Roland "The Day After Tomorrow" Emmerich serves up cataclysmic effects showcasing what volcanoes, tidal waves and earthquakes will do once that fabled Mayan calendar runs out on 12-21-12. It's simple spectacle with moments of humor and humanity tucked into "Disaster Movie's Greatest Hits."
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Hollywood’s latest foray in the apocalyptic genre carries a curious title: “2012.”
That’s the year popularly believed to be the end of the ancient Maya calendar. Roland Emmerich’s new movie, which finished No. 1 at the box office with $65 million this weekend, uses the apocalyptic date as a springboard to show the end of the world on screen with a melee of CGI and special effects. But ultimately that’s where its association with “2012” ends — the movie never really gets into the numerological significance of its title, instead using the date mostly as a marketing ploy.
And that’s too bad, really. While the movie “2012” has been widely panned as a shallow disaster-porn flick, the cultural phenomenon surrounding 2012 is a fascinating rabbit hole.
Googling “2012 phenomenon” takes you down that rabbit hole. On one end are the modern-day prophets whose books and articles indulge visions of the end of the world as we know it — using the Maya calendar as evidence that the apocalypse or a shift in consciousness is nigh.
On the other end are scientists like Kansas University anthropology professor John Hoopes, a specialist in pre-Columbian civilizations, including the Mayas. His take on the 2012 phenomenon is that it’s fertile territory for Barnums and hucksters.
“Nowhere in the databases of science does it say that the 2012 date is the end of the Maya calendar,” Hoopes says.
“Fear sells,” he says. “Unfortunately, a lot of gullible, uninformed people will be deluded by (such) misrepresentations.”
Hoopes has seen the movie “2012,” and he says it’s entertaining. But he says the handful of references to the Maya calendar in it are just that: references without any context or depth.
“The movie’s plot draws upon both the biblical story of Noah’s Ark and Plato’s legend of the lost continent of Atlantis. In 2012 lore, these are used to create a new mythology that teaches moral lessons: People should respect nature, love one another and not be selfish. For me the spinning of new mythology — using ancient roots to communicate modern morality — is the real story here,” he says.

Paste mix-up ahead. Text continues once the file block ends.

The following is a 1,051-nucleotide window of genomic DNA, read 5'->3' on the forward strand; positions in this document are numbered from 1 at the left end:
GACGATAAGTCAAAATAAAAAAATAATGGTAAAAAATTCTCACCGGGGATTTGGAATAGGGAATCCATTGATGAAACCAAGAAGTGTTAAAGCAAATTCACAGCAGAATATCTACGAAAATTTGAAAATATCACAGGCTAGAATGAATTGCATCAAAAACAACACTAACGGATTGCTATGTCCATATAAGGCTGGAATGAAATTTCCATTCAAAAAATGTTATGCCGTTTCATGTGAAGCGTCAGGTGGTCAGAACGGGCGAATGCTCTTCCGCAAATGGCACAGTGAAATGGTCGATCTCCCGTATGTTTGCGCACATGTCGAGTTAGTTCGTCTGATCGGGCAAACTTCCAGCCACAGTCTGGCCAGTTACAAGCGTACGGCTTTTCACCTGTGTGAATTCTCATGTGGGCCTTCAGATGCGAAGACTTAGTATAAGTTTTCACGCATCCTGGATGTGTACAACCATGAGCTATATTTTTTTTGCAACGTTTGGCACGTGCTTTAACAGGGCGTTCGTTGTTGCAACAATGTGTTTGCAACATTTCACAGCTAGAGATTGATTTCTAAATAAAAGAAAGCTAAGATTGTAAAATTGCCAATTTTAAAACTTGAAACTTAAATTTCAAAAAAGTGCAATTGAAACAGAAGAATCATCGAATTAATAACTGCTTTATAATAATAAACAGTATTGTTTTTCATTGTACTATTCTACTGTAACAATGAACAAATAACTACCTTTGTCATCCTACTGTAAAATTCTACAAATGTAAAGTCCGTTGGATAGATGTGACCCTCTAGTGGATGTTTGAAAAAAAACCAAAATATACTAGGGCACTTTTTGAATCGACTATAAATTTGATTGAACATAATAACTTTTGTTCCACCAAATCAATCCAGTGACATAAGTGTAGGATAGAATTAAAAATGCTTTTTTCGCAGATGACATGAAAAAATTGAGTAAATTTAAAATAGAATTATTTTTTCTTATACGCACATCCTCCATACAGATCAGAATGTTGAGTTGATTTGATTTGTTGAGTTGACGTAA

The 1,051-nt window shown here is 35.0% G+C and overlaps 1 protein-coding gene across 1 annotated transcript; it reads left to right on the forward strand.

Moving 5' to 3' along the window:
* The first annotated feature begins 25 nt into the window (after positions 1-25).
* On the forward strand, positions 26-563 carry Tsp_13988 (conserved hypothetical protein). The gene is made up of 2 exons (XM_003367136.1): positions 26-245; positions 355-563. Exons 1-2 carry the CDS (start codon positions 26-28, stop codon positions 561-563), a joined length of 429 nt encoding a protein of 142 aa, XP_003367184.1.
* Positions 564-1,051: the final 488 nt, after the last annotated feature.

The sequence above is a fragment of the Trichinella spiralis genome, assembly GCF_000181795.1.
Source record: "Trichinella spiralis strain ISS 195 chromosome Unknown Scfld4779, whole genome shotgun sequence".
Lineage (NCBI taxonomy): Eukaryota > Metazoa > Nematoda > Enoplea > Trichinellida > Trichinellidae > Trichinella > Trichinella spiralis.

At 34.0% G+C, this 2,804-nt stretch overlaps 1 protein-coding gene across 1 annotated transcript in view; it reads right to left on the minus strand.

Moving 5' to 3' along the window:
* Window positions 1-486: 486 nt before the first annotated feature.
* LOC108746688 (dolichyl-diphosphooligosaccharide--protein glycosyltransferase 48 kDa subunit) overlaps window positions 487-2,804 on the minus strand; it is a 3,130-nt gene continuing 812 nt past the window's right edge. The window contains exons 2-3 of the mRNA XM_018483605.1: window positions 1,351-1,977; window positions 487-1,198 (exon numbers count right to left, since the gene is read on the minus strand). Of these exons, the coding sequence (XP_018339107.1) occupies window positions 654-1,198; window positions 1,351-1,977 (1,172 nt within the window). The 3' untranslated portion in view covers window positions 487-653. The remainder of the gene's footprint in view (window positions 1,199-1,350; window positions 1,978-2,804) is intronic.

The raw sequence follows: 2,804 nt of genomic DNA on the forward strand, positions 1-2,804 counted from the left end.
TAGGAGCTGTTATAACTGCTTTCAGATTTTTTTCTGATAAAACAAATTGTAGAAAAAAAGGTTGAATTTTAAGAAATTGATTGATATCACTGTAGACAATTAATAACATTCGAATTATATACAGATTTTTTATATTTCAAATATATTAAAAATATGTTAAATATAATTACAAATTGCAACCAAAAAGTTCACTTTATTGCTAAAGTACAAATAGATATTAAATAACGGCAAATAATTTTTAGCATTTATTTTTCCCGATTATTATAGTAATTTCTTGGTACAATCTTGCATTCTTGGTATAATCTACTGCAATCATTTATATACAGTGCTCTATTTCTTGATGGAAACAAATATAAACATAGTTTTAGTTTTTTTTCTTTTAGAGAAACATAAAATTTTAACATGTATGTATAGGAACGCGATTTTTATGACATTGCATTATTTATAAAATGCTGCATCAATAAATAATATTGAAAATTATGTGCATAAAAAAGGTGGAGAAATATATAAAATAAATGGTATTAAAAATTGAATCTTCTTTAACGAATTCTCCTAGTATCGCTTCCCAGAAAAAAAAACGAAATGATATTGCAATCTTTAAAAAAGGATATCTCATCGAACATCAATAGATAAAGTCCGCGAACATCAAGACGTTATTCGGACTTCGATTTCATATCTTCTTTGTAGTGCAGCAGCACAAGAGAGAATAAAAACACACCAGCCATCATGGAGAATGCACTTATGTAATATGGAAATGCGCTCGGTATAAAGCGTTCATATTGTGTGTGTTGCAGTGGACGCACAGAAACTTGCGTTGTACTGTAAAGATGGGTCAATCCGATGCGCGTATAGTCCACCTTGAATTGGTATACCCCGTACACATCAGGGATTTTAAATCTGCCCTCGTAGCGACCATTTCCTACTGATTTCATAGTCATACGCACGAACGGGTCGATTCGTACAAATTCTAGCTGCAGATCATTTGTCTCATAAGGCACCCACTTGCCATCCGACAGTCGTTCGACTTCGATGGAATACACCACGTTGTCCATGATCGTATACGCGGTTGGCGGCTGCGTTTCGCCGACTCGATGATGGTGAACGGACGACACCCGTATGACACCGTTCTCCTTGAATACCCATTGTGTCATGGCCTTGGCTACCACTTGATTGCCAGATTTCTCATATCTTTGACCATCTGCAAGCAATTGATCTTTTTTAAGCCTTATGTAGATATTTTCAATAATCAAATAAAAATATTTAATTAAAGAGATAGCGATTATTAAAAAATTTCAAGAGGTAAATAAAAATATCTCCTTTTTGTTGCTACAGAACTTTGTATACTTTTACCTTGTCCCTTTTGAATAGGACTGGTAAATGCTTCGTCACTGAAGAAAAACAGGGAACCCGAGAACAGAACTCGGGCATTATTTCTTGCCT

“My own feeling is that the appropriation of the ancient Maya calendar by individuals seeking to promote a specific ideology — as well as fame and fortune — is similar to the appropriation of Native American spirituality by the New Age guru who’s now being charged with the tragic deaths of three individuals at a sweat lodge retreat in Sedona, Arizona.
End times entrepreneurialism
Hoopes says there are hundreds of books on the market about 2012, and the KU professor occasionally engages some of the more prominent authors in debates online or through publications.
Our conversation about the 2012 phenomenon with KU professor and Mayan culture expert, John Hoopes
Among the more popular of those 2012 authors is Daniel Pinchbeck. Pinchbeck’s 2006 book, “2012: The Return of Quetzalcoatl,” was so popular it made him something of a frontman for the cultural phenomenon.
“Looking into Maya myth,” Pinchbeck writes to lawrence.com, “we see that they believe in world cycles that end with cataclysm and regeneration, and it seems very plausible that they saw 12/21/12 as the shift into a new cycle.
“I do not pretend to have all the answers, and I also have no desire to capitalize on fear. In fact, my perspective on ‘2012’ is that we can use it as a window of opportunity to inspire a positive shift in planetary culture and consciousness,” he writes.
“Most people who look at my work without a mean-spirited bias or sour-grapes envy appreciate my efforts to be intellectually rigorous and personally honest about the subject matter,” Pinchbeck writes.
Hoopes acknowledges sour grapes may have entered the mix. Here’s Pinchbeck, writing books, making money, getting serious media attention from The New York Times and the like ... “It’s hard to swallow,” says Hoopes, “and all that seems to come to him just for basically making things up.”
What’s made up and what’s rigorous scientific inquiry can seem hopelessly impenetrable for the casual observer in 2012 debates. In a 2007 article (online at lawrence.com/2012), Hoopes, Pinchbeck and other players exchange dozens of earnest comments on the topic — but it’s hard to make anything of it without having studied Maya anthropology.